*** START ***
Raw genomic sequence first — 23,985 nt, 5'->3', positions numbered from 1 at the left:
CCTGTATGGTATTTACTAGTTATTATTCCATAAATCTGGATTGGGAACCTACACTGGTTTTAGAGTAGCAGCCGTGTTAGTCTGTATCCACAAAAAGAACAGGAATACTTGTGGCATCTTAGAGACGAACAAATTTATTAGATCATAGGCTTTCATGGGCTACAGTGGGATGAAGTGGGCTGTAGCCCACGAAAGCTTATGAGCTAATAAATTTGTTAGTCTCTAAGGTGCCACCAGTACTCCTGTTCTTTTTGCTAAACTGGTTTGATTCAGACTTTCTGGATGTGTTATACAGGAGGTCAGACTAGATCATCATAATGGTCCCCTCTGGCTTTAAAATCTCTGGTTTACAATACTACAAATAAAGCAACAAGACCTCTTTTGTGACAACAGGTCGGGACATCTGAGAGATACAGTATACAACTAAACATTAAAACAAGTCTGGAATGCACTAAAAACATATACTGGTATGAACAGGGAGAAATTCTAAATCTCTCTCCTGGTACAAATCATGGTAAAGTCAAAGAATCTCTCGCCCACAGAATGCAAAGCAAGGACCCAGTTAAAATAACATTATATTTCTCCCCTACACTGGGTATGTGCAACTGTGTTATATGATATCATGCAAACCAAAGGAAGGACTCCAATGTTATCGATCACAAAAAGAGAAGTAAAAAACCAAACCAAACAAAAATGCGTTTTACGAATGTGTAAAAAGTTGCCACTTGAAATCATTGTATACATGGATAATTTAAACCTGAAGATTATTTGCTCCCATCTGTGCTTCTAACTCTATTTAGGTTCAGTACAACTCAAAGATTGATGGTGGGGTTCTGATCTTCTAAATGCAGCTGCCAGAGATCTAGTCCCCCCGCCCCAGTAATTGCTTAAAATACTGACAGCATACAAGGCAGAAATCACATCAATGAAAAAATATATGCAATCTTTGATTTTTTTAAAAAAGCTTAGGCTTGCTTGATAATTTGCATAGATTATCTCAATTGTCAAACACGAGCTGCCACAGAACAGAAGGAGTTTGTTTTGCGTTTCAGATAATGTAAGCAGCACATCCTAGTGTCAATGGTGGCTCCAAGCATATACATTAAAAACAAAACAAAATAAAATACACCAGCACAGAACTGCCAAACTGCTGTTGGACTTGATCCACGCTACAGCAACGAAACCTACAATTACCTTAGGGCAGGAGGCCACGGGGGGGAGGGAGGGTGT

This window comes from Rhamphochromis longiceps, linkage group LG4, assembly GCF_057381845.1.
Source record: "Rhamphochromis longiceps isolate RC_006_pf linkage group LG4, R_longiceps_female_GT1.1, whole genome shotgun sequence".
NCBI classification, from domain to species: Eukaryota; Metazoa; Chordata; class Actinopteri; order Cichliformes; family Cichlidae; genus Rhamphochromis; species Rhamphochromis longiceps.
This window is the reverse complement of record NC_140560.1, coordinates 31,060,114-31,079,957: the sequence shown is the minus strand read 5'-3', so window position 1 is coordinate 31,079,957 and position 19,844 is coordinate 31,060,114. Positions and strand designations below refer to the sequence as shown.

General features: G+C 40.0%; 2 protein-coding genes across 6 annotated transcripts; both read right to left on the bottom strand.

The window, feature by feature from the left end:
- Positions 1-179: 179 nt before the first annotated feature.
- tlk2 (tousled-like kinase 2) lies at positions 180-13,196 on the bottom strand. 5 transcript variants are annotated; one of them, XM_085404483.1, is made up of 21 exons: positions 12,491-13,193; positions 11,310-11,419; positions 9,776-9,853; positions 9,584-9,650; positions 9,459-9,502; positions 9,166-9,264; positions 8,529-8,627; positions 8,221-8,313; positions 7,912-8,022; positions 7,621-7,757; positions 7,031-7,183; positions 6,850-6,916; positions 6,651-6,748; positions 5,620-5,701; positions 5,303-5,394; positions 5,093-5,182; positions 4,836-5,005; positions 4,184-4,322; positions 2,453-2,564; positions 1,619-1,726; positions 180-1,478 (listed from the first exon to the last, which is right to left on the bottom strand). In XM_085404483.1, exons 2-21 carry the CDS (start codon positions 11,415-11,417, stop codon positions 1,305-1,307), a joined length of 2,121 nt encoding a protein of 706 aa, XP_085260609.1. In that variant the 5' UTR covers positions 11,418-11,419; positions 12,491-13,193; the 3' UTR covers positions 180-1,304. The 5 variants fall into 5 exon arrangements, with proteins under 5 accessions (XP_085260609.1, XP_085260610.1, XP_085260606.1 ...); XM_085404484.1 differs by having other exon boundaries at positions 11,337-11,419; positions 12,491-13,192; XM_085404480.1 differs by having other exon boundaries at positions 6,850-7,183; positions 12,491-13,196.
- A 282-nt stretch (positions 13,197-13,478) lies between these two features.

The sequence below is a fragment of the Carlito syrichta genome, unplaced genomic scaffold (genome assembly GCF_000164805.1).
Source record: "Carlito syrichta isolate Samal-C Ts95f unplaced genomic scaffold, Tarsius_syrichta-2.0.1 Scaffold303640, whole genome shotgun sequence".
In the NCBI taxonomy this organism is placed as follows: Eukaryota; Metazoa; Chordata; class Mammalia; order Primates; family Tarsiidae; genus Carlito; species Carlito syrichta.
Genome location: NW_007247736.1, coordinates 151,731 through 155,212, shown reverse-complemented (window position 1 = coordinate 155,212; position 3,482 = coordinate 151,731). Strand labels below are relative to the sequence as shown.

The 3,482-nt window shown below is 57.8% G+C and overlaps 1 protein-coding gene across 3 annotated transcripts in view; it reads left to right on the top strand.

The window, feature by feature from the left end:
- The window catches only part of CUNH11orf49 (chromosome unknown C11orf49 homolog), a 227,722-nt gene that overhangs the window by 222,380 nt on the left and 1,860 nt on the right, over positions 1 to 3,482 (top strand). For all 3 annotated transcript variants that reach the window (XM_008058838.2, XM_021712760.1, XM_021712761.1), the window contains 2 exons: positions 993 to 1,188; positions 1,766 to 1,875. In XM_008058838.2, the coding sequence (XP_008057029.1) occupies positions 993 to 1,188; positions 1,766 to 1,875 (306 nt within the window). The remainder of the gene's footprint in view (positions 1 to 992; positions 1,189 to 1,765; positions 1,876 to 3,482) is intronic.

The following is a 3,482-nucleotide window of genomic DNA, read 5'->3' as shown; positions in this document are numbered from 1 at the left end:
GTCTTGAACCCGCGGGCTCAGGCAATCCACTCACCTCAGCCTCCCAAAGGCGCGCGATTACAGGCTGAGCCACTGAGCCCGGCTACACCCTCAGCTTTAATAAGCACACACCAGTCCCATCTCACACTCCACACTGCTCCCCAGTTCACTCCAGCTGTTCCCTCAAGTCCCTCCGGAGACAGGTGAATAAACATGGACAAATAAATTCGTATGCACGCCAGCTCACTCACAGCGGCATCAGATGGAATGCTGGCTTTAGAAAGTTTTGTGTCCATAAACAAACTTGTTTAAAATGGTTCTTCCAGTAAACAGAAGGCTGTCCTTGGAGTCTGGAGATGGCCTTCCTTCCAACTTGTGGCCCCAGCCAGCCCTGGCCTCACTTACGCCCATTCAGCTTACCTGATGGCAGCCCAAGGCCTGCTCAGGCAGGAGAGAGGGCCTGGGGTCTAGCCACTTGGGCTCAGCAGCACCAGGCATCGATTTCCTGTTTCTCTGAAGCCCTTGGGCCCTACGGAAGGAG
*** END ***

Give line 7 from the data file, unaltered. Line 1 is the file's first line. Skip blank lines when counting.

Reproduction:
General features: G+C 40.0%; 2 protein-coding genes across 6 annotated transcripts; both read right to left on the bottom strand.